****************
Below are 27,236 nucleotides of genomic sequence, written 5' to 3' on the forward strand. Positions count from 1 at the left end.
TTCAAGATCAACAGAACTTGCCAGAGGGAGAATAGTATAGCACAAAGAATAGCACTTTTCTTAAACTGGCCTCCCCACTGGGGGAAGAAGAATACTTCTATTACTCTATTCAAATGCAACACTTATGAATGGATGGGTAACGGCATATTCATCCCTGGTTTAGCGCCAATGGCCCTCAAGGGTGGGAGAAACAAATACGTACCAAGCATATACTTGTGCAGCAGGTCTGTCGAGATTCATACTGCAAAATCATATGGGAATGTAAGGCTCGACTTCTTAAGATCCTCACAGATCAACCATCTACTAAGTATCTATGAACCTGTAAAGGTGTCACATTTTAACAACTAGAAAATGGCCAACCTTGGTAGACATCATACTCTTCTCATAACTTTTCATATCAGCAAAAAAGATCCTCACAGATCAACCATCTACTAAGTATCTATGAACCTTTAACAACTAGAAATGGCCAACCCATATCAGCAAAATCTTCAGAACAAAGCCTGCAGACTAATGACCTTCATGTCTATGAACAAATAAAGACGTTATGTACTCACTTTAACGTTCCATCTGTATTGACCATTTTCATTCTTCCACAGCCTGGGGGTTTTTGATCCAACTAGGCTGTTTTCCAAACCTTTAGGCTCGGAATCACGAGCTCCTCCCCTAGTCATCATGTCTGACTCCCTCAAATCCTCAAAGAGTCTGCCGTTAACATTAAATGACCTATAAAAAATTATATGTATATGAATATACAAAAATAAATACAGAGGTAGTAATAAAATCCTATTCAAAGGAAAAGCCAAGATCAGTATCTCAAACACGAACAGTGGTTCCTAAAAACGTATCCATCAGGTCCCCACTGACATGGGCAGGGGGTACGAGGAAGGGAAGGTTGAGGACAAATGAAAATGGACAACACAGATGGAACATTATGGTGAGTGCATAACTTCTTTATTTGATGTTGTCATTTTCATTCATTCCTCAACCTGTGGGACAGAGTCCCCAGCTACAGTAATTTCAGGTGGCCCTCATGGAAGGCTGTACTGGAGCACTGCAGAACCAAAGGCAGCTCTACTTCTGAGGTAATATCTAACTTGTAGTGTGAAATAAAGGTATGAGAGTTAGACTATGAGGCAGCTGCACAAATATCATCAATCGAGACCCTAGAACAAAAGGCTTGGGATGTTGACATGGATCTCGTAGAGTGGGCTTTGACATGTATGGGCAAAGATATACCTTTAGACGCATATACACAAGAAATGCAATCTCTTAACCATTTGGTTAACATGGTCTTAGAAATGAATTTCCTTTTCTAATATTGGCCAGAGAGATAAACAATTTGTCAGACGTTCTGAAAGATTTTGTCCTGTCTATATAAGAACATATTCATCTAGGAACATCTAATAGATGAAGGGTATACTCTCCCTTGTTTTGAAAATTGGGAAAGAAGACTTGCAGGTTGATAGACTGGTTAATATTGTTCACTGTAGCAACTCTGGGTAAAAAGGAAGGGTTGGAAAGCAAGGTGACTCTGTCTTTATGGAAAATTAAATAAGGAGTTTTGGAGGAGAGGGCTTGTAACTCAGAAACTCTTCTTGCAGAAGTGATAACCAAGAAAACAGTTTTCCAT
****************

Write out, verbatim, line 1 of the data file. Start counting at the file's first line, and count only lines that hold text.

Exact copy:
Below are 27,236 nucleotides of genomic sequence, written 5' to 3' on the forward strand. Positions count from 1 at the left end.